The Dynamic Resistance Response Model (DRM) is adopted by the Department as its use of force model directly related to suspects’ behavior. The DRM is based upon the presumption that private security personnel seek compliance in all cases, and the goal of the DRM is to bring every confrontation to a compliant resolution. In the DRM, it is the suspect’s behavior that determines the use of force. The Dynamic Resistance Response Model (DRM) by Chuck Joyner and Chad Basile seen in Figure 7.1.

Figure 7.1: Dynamic Resistance Response Model

The DRM emphasizes that the individual’s level of resistance determines the officer’s response and delineates suspects into one of four categories: non-resistant (compliant), non-threatening resistant, threatening resistant, and deadly resistant.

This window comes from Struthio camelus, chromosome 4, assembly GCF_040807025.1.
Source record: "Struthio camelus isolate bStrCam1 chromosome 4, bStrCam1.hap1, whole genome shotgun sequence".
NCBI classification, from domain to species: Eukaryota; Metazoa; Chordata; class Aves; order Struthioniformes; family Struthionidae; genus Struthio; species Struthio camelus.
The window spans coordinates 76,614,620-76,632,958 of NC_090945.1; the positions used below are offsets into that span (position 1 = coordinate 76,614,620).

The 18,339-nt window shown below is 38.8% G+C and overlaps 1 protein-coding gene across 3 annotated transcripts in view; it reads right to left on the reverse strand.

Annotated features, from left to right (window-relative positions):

a.     Non-Resistant (Compliant)

Suspects who do not resist, but follow all commands, are compliant. Only a security officer’s presence and verbal commands are required when dealing with these individuals; no coercive physical contact is necessary.

b.    Non-Threatening Resistance

Non-threatening resistance refers to a suspect who fails to follow commands and whose actions are neutral or defensive; the officer does not currently feel threatened by their actions. Usually, this manifests when the subject isn’t following your commands, but is also not doing anything that causes you to feel physically threatened.

The courts have repeatedly ruled that it is the officer’s perception of the threat that is important. If the officer does not feel physically threatened, they are not allowed to use pepper spray, a baton, or any other intermediate weapon. Reasonable responses to gain compliance from subjects displaying non-threatening resistance include the use of “empty hand techniques” such as escort techniques, pressure points, joint manipulation, control holds, and take-downs.